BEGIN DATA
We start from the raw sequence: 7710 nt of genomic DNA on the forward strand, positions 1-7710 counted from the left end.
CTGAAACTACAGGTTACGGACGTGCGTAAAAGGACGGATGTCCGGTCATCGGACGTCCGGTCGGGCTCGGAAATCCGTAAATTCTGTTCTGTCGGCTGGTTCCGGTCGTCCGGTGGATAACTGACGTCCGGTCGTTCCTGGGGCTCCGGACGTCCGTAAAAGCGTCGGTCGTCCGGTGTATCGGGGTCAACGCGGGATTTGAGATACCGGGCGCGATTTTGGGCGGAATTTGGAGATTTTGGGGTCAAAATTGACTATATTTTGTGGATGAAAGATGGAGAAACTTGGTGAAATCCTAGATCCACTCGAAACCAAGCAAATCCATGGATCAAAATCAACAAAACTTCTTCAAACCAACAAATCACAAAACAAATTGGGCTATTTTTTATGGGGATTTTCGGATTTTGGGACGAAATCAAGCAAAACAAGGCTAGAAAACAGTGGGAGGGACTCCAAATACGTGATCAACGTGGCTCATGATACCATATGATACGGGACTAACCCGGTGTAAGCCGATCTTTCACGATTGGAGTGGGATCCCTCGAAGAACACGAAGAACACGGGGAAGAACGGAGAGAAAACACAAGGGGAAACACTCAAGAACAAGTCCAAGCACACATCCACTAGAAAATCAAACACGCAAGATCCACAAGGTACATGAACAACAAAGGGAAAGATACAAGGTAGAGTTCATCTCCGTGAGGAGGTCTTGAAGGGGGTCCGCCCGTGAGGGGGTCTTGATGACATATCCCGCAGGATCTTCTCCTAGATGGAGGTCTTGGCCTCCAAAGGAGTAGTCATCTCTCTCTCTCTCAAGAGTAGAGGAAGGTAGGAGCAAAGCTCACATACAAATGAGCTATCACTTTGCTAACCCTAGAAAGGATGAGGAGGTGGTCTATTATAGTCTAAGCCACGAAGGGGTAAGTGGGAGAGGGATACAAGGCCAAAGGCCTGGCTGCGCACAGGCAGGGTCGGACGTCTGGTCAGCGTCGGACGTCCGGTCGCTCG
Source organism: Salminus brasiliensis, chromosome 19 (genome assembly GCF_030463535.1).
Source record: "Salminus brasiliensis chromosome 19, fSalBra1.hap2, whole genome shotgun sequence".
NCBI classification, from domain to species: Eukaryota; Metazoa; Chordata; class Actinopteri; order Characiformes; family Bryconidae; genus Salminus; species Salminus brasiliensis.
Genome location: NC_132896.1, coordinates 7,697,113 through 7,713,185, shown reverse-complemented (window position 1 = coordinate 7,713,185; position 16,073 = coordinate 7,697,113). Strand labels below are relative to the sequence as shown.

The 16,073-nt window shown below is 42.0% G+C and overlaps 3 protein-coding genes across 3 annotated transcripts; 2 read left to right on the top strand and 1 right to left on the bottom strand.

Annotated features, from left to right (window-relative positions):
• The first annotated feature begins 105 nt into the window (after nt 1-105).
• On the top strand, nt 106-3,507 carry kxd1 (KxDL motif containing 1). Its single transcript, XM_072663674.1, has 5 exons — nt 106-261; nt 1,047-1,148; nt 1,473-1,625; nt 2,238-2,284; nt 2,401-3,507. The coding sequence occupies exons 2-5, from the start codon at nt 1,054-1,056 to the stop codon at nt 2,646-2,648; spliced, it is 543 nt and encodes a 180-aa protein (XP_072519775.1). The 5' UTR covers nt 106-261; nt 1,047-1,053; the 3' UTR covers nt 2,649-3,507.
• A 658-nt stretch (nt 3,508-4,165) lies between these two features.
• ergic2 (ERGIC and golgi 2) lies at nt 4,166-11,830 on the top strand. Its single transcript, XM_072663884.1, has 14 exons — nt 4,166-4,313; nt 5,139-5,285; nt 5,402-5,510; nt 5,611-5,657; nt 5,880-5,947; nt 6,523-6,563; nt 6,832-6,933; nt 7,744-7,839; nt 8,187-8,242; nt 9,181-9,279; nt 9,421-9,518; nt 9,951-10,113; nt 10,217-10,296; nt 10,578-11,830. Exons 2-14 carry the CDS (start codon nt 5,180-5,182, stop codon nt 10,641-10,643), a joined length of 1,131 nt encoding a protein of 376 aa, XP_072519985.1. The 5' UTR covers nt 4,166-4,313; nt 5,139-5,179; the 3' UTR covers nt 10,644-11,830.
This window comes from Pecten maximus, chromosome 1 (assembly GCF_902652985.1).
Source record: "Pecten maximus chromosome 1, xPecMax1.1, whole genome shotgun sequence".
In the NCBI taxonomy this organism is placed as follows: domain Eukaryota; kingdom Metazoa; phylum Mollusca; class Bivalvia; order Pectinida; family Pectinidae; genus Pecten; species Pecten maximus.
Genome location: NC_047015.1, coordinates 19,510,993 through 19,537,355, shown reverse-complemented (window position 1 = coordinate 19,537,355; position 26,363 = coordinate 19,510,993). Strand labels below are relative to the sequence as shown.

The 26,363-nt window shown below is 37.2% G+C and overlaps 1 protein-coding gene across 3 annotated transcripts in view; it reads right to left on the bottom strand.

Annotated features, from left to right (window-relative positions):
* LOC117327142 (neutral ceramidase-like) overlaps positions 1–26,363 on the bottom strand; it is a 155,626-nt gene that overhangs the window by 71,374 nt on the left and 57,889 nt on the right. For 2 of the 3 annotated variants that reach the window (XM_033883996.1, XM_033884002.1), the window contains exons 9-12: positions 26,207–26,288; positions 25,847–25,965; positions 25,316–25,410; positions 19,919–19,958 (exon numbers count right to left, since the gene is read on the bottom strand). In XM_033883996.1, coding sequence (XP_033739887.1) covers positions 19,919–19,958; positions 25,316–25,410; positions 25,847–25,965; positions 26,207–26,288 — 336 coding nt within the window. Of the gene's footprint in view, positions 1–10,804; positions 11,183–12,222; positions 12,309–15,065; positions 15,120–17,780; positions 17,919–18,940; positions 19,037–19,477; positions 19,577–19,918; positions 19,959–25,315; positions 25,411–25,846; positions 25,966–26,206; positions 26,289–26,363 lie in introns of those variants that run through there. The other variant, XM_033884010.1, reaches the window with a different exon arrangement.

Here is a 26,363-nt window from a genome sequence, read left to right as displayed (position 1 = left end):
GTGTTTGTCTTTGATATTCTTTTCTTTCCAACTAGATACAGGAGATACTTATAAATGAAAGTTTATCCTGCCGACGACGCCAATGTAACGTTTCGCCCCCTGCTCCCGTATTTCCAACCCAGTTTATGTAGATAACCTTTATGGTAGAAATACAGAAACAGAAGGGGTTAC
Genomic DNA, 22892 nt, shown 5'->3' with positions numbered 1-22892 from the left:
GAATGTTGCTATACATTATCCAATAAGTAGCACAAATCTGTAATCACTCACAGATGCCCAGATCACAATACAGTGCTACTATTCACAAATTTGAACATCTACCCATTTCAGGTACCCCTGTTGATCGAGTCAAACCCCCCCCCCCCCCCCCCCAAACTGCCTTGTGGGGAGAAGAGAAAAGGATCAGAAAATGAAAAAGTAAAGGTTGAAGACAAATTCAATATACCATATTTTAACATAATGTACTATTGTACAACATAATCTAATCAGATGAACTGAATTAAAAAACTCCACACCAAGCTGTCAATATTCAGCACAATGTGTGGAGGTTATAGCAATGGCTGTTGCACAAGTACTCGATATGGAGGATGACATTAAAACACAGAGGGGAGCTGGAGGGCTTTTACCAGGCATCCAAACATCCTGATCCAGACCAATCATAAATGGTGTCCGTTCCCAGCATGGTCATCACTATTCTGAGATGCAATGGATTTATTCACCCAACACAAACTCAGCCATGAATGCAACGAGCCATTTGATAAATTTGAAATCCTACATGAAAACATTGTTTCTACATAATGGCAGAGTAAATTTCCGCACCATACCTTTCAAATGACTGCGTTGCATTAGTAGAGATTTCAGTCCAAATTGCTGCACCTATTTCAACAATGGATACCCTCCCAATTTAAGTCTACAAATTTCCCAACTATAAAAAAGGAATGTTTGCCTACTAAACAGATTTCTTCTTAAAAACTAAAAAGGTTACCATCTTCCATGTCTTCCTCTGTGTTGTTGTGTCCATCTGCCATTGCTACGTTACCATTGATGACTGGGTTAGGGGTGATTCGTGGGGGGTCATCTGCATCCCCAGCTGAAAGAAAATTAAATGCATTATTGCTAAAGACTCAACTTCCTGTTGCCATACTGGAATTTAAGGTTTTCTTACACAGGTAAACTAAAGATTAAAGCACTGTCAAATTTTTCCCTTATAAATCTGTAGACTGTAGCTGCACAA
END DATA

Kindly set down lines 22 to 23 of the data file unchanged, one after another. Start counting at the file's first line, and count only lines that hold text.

Genomic DNA, 22892 nt, shown 5'->3' with positions numbered 1-22892 from the left:
GAATGTTGCTATACATTATCCAATAAGTAGCACAAATCTGTAATCACTCACAGATGCCCAGATCACAATACAGTGCTACTATTCACAAATTTGAACATCTACCCATTTCAGGTACCCCTGTTGATCGAGTCAAACCCCCCCCCCCCCCCCCCCAAACTGCCTTGTGGGGAGAAGAGAAAAGGATCAGAAAATGAAAAAGTAAAGGTTGAAGACAAATTCAATATACCATATTTTAACATAATGTACTATTGTACAACATAATCTAATCAGATGAACTGAATTAAAAAACTCCACACCAAGCTGTCAATATTCAGCACAATGTGTGGAGGTTATAGCAATGGCTGTTGCACAAGTACTCGATATGGAGGATGACATTAAAACACAGAGGGGAGCTGGAGGGCTTTTACCAGGCATCCAAACATCCTGATCCAGACCAATCATAAATGGTGTCCGTTCCCAGCATGGTCATCACTATTCTGAGATGCAATGGATTTATTCACCCAACACAAACTCAGCCATGAATGCAACGAGCCATTTGATAAATTTGAAATCCTACATGAAAACATTGTTTCTACATAATGGCAGAGTAAATTTCCGCACCATACCTTTCAAATGACTGCGTTGCATTAGTAGAGATTTCAGTCCAAATTGCTGCACCTATTTCAACAATGGATACCCTCCCAATTTAAGTCTACAAATTTCCCAACTATAAAAAAGGAATGTTTGCCTACTAAACAGATTTCTTCTTAAAAACTAAAAAGGTTACCATCTTCCATGTCTTCCTCTGTGTTGTTGTGTCCATCTGCCATTGCTACGTTACCATTGATGACTGGGTTAGGGGTGATTCGTGGGGGGTCATCTGCATCCCCAGCTGAAAGAAAATTAAATGCATTATTGCTAAAGACTCAACTTCCTGTTGCCATACTGGAATTTAAGGTTTTCTTACACAGGTAAACTAAAGATTAAAGCACTGTCAAATTTTTCCCTTATAAATCTGTAGACTGTAGCTGCACAA